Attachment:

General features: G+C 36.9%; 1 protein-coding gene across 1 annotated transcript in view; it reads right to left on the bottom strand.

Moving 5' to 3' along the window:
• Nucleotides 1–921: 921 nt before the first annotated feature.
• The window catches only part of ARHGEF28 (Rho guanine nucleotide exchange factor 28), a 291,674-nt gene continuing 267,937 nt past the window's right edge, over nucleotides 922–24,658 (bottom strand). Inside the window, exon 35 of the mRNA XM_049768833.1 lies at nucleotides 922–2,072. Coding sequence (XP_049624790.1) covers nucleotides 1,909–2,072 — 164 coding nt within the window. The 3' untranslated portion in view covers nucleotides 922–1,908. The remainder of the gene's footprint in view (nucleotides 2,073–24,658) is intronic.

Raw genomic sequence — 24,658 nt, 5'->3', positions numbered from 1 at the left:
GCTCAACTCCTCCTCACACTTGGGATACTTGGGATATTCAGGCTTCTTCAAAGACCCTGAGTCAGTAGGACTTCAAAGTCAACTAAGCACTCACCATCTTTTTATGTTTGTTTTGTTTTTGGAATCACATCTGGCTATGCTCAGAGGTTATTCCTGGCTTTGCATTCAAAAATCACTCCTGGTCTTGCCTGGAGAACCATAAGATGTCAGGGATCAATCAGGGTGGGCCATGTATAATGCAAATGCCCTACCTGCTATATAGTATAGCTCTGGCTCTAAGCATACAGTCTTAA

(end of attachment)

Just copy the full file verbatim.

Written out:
General features: G+C 36.9%; 1 protein-coding gene across 1 annotated transcript in view; it reads right to left on the bottom strand.

Moving 5' to 3' along the window:
• Nucleotides 1–921: 921 nt before the first annotated feature.
• The window catches only part of ARHGEF28 (Rho guanine nucleotide exchange factor 28), a 291,674-nt gene continuing 267,937 nt past the window's right edge, over nucleotides 922–24,658 (bottom strand). Inside the window, exon 35 of the mRNA XM_049768833.1 lies at nucleotides 922–2,072. Coding sequence (XP_049624790.1) covers nucleotides 1,909–2,072 — 164 coding nt within the window. The 3' untranslated portion in view covers nucleotides 922–1,908. The remainder of the gene's footprint in view (nucleotides 2,073–24,658) is intronic.

Raw genomic sequence — 24,658 nt, 5'->3', positions numbered from 1 at the left:
GCTCAACTCCTCCTCACACTTGGGATACTTGGGATATTCAGGCTTCTTCAAAGACCCTGAGTCAGTAGGACTTCAAAGTCAACTAAGCACTCACCATCTTTTTATGTTTGTTTTGTTTTTGGAATCACATCTGGCTATGCTCAGAGGTTATTCCTGGCTTTGCATTCAAAAATCACTCCTGGTCTTGCCTGGAGAACCATAAGATGTCAGGGATCAATCAGGGTGGGCCATGTATAATGCAAATGCCCTACCTGCTATATAGTATAGCTCTGGCTCTAAGCATACAGTCTTAA